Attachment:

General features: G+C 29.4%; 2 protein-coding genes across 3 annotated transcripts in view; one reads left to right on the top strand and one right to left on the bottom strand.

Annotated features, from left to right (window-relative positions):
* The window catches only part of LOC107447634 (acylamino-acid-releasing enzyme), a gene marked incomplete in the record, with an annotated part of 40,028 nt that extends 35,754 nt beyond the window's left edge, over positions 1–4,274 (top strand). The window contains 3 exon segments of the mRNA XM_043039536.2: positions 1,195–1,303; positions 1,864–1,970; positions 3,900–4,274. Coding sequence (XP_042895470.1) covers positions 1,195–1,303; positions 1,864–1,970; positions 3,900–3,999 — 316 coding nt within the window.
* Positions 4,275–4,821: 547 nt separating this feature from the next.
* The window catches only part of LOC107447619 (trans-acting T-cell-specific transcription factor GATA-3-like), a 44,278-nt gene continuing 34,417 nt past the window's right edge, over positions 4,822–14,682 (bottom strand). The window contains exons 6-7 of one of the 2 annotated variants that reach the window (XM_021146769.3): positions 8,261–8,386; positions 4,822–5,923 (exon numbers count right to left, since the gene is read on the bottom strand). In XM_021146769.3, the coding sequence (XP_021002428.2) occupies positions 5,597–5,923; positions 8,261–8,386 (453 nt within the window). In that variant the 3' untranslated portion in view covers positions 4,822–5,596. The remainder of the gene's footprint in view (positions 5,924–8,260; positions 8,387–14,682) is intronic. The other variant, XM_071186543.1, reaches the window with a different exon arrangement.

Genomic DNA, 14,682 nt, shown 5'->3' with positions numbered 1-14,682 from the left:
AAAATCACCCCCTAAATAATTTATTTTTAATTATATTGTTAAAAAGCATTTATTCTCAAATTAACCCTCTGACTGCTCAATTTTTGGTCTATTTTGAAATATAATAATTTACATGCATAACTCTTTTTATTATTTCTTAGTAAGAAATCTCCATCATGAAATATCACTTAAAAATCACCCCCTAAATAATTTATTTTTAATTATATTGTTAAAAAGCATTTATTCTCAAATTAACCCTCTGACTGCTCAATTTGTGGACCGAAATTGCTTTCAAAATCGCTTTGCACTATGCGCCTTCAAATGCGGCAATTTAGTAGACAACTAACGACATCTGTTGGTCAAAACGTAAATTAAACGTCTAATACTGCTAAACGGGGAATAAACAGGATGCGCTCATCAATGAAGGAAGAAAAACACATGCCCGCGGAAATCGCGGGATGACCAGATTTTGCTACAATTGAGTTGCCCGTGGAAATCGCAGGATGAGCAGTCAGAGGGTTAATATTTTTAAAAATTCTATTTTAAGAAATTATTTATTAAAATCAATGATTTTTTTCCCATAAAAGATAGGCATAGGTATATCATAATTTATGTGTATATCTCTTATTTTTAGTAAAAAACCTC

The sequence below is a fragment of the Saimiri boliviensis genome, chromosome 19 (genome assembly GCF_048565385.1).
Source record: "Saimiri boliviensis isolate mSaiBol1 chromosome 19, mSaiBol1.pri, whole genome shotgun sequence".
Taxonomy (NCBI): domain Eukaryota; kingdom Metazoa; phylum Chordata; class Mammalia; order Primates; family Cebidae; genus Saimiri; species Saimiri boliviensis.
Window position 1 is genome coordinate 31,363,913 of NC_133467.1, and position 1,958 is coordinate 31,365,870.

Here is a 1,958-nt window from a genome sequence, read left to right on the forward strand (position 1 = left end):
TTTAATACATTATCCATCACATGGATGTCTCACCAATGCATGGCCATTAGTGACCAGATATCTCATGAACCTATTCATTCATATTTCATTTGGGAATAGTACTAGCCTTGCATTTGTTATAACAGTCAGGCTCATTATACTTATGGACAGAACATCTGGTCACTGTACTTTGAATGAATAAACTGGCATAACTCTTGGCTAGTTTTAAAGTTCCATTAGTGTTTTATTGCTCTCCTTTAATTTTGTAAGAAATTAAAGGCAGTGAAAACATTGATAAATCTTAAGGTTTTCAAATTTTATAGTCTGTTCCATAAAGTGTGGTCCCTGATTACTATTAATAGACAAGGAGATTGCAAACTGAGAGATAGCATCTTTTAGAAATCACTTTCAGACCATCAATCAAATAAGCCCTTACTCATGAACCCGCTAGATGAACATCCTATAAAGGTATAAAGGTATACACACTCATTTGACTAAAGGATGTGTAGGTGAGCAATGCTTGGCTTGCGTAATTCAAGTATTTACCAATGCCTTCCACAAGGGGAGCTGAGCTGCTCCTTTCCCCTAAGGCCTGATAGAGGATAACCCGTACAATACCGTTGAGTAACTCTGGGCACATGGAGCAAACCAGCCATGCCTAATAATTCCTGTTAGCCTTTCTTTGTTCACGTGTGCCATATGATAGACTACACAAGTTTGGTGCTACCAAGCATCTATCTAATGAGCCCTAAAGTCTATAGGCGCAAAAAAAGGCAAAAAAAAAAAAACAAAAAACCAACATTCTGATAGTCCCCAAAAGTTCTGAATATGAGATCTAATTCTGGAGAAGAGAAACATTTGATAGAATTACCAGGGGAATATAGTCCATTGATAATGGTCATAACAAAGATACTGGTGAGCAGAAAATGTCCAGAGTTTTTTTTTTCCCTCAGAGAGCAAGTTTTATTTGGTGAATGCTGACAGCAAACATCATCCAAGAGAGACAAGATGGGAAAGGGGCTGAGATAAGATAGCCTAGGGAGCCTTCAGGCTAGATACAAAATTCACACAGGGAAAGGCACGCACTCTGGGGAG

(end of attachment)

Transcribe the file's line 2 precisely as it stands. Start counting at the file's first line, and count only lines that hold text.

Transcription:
Annotated features, from left to right (window-relative positions):